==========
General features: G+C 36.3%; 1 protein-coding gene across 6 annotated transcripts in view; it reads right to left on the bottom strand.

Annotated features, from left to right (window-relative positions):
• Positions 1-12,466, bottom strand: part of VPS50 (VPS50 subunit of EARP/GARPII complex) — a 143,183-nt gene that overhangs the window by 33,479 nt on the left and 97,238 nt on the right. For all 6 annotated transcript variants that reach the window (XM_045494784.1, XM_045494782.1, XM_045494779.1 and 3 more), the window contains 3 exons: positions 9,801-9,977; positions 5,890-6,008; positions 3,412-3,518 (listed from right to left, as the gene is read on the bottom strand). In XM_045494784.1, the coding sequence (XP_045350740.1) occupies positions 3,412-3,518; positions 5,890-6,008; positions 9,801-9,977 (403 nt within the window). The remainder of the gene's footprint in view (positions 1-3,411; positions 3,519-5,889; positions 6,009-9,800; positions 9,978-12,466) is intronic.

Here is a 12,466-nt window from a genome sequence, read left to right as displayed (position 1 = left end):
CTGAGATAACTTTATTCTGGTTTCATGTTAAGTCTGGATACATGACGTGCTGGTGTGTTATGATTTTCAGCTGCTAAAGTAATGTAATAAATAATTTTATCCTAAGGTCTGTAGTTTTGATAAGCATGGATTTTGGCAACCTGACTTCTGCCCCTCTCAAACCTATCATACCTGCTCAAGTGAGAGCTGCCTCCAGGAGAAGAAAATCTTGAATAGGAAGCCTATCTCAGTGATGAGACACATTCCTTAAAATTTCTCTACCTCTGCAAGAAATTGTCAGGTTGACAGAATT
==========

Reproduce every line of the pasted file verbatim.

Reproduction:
General features: G+C 36.3%; 1 protein-coding gene across 6 annotated transcripts in view; it reads right to left on the bottom strand.

Annotated features, from left to right (window-relative positions):
• Positions 1-12,466, bottom strand: part of VPS50 (VPS50 subunit of EARP/GARPII complex) — a 143,183-nt gene that overhangs the window by 33,479 nt on the left and 97,238 nt on the right. For all 6 annotated transcript variants that reach the window (XM_045494784.1, XM_045494782.1, XM_045494779.1 and 3 more), the window contains 3 exons: positions 9,801-9,977; positions 5,890-6,008; positions 3,412-3,518 (listed from right to left, as the gene is read on the bottom strand). In XM_045494784.1, the coding sequence (XP_045350740.1) occupies positions 3,412-3,518; positions 5,890-6,008; positions 9,801-9,977 (403 nt within the window). The remainder of the gene's footprint in view (positions 1-3,411; positions 3,519-5,889; positions 6,009-9,800; positions 9,978-12,466) is intronic.

Here is a 12,466-nt window from a genome sequence, read left to right as displayed (position 1 = left end):
CTGAGATAACTTTATTCTGGTTTCATGTTAAGTCTGGATACATGACGTGCTGGTGTGTTATGATTTTCAGCTGCTAAAGTAATGTAATAAATAATTTTATCCTAAGGTCTGTAGTTTTGATAAGCATGGATTTTGGCAACCTGACTTCTGCCCCTCTCAAACCTATCATACCTGCTCAAGTGAGAGCTGCCTCCAGGAGAAGAAAATCTTGAATAGGAAGCCTATCTCAGTGATGAGACACATTCCTTAAAATTTCTCTACCTCTGCAAGAAATTGTCAGGTTGACAGAATT